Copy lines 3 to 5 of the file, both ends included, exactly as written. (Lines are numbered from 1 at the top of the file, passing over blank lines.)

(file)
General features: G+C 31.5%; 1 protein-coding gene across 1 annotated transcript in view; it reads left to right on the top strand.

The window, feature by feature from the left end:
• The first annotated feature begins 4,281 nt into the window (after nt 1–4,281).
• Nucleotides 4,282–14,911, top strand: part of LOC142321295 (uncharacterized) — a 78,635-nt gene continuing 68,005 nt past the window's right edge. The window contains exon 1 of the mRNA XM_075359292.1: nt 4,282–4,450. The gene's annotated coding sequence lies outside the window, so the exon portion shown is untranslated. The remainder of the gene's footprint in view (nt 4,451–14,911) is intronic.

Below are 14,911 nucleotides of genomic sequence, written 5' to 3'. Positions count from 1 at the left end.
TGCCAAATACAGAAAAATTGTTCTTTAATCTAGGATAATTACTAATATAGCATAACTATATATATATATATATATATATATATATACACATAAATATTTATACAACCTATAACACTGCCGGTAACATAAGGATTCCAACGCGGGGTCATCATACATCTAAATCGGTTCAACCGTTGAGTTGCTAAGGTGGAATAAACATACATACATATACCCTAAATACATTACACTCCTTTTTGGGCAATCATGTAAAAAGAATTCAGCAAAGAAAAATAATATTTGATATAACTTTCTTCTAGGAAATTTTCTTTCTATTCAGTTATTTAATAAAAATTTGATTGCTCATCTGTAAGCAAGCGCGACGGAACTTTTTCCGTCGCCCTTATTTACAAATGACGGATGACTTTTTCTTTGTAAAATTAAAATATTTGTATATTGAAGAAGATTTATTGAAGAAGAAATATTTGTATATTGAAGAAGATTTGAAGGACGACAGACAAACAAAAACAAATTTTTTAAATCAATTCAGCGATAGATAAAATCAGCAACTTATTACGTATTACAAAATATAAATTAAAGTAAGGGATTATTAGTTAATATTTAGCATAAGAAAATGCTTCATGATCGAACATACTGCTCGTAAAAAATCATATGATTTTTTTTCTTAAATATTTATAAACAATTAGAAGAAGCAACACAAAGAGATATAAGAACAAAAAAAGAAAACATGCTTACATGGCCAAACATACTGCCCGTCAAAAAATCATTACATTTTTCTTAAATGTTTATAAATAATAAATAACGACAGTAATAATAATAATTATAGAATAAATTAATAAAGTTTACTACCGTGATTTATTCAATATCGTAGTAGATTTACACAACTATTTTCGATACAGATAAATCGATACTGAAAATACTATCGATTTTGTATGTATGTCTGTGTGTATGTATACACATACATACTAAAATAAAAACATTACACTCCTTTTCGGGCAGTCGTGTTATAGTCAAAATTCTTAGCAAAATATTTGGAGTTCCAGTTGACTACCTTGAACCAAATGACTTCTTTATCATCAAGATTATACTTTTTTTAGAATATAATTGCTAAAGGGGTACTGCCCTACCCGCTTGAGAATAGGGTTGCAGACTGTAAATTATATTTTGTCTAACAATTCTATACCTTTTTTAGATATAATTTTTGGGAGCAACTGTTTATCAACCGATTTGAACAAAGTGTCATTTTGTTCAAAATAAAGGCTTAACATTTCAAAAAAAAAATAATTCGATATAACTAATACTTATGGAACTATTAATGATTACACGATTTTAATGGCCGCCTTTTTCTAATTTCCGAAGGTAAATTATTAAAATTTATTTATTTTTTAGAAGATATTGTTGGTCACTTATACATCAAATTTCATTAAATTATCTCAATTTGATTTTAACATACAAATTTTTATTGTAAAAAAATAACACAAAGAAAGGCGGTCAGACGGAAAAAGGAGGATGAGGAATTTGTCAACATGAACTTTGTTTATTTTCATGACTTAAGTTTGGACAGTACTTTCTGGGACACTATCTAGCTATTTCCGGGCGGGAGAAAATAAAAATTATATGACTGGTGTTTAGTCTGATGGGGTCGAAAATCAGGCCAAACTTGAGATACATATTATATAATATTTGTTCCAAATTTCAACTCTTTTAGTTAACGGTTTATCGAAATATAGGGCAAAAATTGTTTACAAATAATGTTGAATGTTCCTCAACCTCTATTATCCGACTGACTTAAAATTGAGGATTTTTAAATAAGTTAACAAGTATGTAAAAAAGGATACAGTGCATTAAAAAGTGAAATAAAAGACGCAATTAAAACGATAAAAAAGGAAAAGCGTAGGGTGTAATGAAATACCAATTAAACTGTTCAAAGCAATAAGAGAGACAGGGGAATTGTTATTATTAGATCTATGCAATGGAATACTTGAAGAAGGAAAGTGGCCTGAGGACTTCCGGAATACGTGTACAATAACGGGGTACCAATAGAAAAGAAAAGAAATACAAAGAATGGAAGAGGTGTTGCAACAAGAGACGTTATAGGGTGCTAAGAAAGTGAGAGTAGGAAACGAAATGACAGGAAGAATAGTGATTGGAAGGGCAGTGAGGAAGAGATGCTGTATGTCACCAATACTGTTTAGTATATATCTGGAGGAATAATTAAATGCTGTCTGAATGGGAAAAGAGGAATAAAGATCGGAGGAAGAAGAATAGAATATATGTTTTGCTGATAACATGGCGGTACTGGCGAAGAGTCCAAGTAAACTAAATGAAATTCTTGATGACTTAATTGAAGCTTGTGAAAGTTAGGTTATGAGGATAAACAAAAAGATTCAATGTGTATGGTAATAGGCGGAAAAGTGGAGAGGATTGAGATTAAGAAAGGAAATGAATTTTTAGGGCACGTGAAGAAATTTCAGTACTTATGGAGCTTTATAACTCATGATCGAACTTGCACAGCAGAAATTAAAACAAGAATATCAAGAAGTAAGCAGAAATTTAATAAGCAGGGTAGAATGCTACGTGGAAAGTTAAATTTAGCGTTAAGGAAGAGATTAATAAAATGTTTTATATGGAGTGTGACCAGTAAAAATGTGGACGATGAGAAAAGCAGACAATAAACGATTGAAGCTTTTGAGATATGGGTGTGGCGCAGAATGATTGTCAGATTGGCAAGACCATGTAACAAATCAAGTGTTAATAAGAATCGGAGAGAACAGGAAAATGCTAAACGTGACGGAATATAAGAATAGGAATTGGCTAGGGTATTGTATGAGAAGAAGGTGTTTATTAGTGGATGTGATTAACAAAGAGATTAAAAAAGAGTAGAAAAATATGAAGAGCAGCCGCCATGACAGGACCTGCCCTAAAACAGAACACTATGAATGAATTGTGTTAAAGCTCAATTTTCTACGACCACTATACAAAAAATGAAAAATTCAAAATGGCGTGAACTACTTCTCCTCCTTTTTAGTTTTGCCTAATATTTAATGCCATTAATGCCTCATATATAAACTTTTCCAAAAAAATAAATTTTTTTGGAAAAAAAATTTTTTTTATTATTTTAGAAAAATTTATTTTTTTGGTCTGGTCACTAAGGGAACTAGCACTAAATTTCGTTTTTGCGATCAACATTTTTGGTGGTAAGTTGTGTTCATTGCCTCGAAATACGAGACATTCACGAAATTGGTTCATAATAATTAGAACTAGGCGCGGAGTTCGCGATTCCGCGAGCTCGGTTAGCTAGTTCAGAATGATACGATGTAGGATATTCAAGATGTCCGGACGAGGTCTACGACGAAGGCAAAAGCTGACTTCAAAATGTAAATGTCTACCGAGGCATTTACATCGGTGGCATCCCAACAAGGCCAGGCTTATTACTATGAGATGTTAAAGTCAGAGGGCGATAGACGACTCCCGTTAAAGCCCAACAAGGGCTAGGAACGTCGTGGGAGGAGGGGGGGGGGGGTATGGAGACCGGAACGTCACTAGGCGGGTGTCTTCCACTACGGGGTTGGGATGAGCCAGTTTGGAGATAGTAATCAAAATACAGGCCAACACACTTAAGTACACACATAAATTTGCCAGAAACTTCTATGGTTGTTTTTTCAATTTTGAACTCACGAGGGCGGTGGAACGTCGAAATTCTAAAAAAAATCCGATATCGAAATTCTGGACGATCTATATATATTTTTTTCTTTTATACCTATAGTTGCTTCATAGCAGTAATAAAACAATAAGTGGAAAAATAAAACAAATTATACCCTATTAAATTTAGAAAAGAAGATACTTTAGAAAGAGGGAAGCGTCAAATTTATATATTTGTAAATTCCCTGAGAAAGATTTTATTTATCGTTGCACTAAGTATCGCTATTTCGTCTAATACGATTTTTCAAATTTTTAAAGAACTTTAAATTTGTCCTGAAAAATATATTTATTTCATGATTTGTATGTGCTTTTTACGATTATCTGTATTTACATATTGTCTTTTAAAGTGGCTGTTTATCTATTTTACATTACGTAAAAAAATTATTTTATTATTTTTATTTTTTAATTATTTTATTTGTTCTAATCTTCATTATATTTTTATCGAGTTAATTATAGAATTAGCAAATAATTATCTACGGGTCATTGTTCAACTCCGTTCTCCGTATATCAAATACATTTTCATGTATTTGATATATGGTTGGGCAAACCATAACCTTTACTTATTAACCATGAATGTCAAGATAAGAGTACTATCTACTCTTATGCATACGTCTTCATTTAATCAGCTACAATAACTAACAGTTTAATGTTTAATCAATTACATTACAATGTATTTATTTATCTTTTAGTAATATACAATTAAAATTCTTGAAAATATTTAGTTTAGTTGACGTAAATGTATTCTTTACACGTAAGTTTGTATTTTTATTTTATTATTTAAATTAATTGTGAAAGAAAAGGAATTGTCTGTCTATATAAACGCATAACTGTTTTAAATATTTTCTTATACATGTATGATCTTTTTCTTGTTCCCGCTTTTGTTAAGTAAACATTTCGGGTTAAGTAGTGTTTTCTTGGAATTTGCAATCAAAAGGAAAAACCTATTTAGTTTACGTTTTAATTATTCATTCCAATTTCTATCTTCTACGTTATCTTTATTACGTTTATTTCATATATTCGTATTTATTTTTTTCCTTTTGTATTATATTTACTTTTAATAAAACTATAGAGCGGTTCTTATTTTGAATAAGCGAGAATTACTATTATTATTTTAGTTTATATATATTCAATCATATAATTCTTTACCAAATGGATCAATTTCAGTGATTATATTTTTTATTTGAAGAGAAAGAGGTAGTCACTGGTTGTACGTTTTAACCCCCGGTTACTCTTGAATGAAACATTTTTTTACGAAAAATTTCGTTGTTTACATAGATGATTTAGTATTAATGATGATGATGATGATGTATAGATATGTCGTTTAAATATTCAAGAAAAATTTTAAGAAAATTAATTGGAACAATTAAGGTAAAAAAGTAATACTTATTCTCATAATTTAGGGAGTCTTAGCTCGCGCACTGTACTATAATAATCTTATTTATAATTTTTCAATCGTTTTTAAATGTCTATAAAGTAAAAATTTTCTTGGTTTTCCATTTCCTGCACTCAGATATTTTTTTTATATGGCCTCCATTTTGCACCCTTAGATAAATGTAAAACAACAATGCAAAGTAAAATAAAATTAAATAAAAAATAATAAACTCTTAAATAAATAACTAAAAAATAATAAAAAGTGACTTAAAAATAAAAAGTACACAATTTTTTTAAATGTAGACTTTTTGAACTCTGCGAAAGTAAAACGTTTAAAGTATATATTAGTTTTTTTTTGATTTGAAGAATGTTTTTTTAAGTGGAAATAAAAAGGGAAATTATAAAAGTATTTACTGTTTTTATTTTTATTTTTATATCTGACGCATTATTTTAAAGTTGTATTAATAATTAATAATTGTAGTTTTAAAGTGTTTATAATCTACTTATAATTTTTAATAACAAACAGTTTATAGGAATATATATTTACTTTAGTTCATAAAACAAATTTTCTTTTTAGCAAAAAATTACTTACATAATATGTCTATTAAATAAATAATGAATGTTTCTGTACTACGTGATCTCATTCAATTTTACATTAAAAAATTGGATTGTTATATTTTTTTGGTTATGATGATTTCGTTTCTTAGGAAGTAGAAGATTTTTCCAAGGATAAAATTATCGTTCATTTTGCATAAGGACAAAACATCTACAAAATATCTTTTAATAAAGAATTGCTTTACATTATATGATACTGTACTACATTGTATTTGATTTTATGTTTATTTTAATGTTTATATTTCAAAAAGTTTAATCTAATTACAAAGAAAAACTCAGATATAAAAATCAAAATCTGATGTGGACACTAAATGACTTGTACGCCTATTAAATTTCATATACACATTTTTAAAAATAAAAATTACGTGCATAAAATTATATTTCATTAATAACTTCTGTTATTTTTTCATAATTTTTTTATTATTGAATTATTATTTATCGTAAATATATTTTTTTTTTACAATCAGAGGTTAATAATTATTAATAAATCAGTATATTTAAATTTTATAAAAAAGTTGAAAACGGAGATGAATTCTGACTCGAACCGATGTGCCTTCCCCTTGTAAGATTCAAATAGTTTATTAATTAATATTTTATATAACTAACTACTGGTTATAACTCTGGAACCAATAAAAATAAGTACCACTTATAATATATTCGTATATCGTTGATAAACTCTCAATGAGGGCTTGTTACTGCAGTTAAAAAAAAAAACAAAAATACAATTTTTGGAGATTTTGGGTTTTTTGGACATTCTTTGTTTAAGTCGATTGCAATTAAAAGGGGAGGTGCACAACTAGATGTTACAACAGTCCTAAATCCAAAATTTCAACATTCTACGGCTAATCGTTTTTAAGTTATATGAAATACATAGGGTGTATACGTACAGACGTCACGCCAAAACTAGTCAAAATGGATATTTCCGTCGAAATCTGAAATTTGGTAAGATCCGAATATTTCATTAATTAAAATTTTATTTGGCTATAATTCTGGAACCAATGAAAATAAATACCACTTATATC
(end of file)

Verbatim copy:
• The first annotated feature begins 4,281 nt into the window (after nt 1–4,281).
• Nucleotides 4,282–14,911, top strand: part of LOC142321295 (uncharacterized) — a 78,635-nt gene continuing 68,005 nt past the window's right edge. The window contains exon 1 of the mRNA XM_075359292.1: nt 4,282–4,450. The gene's annotated coding sequence lies outside the window, so the exon portion shown is untranslated. The remainder of the gene's footprint in view (nt 4,451–14,911) is intronic.

Below are 14,911 nucleotides of genomic sequence, written 5' to 3'. Positions count from 1 at the left end.